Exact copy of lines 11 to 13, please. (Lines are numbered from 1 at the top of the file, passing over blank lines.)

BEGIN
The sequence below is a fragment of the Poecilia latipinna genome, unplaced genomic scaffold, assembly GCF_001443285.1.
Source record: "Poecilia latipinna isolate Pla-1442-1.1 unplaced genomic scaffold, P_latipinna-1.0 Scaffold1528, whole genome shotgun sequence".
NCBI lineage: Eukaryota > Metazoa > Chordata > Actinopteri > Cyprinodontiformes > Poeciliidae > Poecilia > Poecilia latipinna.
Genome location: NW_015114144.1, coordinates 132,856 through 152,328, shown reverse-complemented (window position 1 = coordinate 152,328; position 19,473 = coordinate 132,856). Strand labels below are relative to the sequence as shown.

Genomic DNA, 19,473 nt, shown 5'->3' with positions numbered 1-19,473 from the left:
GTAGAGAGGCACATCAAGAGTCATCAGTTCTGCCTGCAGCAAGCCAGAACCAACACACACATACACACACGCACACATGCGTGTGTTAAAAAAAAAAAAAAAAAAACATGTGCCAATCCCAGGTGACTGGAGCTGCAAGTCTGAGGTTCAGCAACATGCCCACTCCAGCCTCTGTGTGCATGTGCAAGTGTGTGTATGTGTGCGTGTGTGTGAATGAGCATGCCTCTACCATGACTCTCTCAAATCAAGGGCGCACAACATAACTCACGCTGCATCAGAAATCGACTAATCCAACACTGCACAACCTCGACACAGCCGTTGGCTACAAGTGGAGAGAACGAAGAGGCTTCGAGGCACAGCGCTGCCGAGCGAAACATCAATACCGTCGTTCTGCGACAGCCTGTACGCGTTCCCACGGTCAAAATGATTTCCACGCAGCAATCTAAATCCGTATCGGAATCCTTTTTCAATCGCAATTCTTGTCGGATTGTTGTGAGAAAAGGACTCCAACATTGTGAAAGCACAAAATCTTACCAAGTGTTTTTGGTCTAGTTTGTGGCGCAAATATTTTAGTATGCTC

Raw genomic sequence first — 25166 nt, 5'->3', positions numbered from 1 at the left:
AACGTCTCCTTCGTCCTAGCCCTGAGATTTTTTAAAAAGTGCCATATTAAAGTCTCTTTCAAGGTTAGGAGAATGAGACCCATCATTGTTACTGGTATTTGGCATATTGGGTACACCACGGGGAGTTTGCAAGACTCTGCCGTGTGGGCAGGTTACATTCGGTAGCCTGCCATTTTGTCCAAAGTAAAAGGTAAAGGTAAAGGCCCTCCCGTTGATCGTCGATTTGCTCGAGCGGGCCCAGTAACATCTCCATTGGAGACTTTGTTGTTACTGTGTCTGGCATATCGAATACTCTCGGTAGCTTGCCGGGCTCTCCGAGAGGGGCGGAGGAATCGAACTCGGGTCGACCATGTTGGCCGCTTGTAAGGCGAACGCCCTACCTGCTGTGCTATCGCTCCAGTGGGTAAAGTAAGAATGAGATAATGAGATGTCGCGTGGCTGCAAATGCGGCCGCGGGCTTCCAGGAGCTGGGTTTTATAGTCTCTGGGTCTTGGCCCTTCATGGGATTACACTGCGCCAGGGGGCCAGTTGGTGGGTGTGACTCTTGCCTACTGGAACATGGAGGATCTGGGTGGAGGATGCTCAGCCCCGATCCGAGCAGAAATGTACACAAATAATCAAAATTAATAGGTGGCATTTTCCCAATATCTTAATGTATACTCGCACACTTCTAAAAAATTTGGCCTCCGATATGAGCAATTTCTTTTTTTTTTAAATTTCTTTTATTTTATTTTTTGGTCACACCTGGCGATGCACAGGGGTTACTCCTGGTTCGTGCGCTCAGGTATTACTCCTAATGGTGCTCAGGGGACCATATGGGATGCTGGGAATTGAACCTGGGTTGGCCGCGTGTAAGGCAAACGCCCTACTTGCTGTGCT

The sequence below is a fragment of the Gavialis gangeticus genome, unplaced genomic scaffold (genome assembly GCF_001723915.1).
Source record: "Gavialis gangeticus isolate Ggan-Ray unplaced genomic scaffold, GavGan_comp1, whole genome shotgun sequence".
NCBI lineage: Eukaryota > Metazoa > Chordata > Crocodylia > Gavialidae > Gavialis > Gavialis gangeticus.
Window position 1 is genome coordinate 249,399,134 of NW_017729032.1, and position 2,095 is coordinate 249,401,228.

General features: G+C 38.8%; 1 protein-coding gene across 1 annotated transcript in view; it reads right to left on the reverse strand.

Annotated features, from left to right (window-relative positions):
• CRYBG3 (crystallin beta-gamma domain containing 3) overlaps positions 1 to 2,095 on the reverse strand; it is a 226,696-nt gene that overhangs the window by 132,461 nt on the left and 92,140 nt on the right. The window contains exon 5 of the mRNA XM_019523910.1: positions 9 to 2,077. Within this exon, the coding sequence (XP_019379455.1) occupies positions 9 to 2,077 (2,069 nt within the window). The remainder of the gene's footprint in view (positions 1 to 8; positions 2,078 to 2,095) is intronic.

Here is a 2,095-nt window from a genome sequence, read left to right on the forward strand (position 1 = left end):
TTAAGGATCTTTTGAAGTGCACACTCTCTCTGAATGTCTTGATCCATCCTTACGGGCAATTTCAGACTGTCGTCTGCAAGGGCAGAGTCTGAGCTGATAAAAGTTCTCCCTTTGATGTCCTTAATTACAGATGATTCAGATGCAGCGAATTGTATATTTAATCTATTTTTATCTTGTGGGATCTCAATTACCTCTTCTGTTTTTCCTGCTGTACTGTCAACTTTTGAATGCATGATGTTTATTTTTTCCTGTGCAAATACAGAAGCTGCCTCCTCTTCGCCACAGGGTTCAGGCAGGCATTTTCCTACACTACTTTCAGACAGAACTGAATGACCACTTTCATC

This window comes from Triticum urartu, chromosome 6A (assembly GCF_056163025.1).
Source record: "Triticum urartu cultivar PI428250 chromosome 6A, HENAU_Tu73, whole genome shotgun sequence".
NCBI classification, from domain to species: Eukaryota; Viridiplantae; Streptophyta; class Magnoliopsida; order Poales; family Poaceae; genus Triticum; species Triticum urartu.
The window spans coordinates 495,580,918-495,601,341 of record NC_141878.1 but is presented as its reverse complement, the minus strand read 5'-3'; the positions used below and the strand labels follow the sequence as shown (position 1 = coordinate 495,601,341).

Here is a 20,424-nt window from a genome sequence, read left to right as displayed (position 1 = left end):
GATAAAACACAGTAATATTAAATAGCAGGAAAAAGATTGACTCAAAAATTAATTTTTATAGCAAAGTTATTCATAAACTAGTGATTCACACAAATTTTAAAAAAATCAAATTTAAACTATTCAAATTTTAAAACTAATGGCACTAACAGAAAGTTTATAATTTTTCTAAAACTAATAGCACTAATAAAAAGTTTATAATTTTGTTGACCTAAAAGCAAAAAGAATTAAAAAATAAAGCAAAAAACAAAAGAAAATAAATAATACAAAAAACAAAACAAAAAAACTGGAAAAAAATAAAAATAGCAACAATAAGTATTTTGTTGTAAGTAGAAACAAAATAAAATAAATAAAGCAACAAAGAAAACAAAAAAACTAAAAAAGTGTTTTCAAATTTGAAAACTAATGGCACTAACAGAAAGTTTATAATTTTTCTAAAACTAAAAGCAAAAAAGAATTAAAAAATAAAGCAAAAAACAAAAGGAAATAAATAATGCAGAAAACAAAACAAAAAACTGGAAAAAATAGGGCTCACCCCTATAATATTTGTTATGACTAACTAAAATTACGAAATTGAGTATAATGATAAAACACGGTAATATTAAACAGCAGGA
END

NCBI lineage: Eukaryota > Metazoa > Chordata > Crocodylia > Gavialidae > Gavialis > Gavialis gangeticus.
Window position 1 is genome coordinate 249,399,134 of NW_017729032.1, and position 2,095 is coordinate 249,401,228.

General features: G+C 38.8%; 1 protein-coding gene across 1 annotated transcript in view; it reads right to left on the reverse strand.